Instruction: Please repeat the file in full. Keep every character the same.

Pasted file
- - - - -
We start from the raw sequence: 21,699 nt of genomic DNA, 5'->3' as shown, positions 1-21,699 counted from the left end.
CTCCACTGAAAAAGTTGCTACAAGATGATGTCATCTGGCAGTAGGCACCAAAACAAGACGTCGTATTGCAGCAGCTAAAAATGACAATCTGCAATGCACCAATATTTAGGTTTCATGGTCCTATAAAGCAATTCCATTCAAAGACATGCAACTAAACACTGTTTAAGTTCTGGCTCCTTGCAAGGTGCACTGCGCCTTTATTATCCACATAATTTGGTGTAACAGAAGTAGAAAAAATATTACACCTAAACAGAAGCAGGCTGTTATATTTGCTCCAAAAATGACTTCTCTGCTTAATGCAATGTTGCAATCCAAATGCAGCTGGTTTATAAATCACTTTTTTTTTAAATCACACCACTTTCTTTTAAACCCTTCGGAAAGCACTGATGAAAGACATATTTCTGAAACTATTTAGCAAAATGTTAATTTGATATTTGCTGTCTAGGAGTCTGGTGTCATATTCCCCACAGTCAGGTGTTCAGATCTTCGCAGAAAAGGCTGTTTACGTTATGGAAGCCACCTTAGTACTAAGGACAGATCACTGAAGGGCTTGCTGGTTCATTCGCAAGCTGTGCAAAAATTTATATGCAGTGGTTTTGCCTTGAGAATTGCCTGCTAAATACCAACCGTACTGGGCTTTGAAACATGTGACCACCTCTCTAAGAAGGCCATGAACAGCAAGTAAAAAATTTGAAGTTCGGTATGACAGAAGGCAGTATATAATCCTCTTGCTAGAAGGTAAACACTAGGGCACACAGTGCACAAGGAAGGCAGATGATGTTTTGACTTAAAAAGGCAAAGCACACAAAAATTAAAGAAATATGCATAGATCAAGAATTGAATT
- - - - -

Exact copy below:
We start from the raw sequence: 21,699 nt of genomic DNA, 5'->3' as shown, positions 1-21,699 counted from the left end.
CTCCACTGAAAAAGTTGCTACAAGATGATGTCATCTGGCAGTAGGCACCAAAACAAGACGTCGTATTGCAGCAGCTAAAAATGACAATCTGCAATGCACCAATATTTAGGTTTCATGGTCCTATAAAGCAATTCCATTCAAAGACATGCAACTAAACACTGTTTAAGTTCTGGCTCCTTGCAAGGTGCACTGCGCCTTTATTATCCACATAATTTGGTGTAACAGAAGTAGAAAAAATATTACACCTAAACAGAAGCAGGCTGTTATATTTGCTCCAAAAATGACTTCTCTGCTTAATGCAATGTTGCAATCCAAATGCAGCTGGTTTATAAATCACTTTTTTTTTAAATCACACCACTTTCTTTTAAACCCTTCGGAAAGCACTGATGAAAGACATATTTCTGAAACTATTTAGCAAAATGTTAATTTGATATTTGCTGTCTAGGAGTCTGGTGTCATATTCCCCACAGTCAGGTGTTCAGATCTTCGCAGAAAAGGCTGTTTACGTTATGGAAGCCACCTTAGTACTAAGGACAGATCACTGAAGGGCTTGCTGGTTCATTCGCAAGCTGTGCAAAAATTTATATGCAGTGGTTTTGCCTTGAGAATTGCCTGCTAAATACCAACCGTACTGGGCTTTGAAACATGTGACCACCTCTCTAAGAAGGCCATGAACAGCAAGTAAAAAATTTGAAGTTCGGTATGACAGAAGGCAGTATATAATCCTCTTGCTAGAAGGTAAACACTAGGGCACACAGTGCACAAGGAAGGCAGATGATGTTTTGACTTAAAAAGGCAAAGCACACAAAAATTAAAGAAATATGCATAGATCAAGAATTGAATT